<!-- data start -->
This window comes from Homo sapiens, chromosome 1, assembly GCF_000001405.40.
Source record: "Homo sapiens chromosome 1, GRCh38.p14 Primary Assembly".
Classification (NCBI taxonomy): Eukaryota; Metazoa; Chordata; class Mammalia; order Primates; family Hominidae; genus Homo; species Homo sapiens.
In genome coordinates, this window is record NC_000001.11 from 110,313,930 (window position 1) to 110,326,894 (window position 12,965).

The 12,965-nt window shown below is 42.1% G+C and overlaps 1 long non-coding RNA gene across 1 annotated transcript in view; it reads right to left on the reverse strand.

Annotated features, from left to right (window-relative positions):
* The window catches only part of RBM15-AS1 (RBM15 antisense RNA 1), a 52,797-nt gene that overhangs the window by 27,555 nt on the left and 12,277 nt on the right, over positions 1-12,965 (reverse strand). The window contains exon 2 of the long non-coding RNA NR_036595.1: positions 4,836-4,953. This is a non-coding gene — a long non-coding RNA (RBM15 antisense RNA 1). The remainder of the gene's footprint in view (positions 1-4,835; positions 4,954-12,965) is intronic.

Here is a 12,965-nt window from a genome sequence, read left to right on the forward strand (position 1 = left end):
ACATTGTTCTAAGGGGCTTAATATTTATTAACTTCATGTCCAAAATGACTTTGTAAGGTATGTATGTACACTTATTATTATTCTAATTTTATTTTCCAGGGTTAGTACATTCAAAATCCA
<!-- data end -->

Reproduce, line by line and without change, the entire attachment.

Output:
This window comes from Homo sapiens, chromosome 1, assembly GCF_000001405.40.
Source record: "Homo sapiens chromosome 1, GRCh38.p14 Primary Assembly".
Classification (NCBI taxonomy): Eukaryota; Metazoa; Chordata; class Mammalia; order Primates; family Hominidae; genus Homo; species Homo sapiens.
In genome coordinates, this window is record NC_000001.11 from 110,313,930 (window position 1) to 110,326,894 (window position 12,965).

The 12,965-nt window shown below is 42.1% G+C and overlaps 1 long non-coding RNA gene across 1 annotated transcript in view; it reads right to left on the reverse strand.

Annotated features, from left to right (window-relative positions):
* The window catches only part of RBM15-AS1 (RBM15 antisense RNA 1), a 52,797-nt gene that overhangs the window by 27,555 nt on the left and 12,277 nt on the right, over positions 1-12,965 (reverse strand). The window contains exon 2 of the long non-coding RNA NR_036595.1: positions 4,836-4,953. This is a non-coding gene — a long non-coding RNA (RBM15 antisense RNA 1). The remainder of the gene's footprint in view (positions 1-4,835; positions 4,954-12,965) is intronic.

Here is a 12,965-nt window from a genome sequence, read left to right on the forward strand (position 1 = left end):
ACATTGTTCTAAGGGGCTTAATATTTATTAACTTCATGTCCAAAATGACTTTGTAAGGTATGTATGTACACTTATTATTATTCTAATTTTATTTTCCAGGGTTAGTACATTCAAAATCCA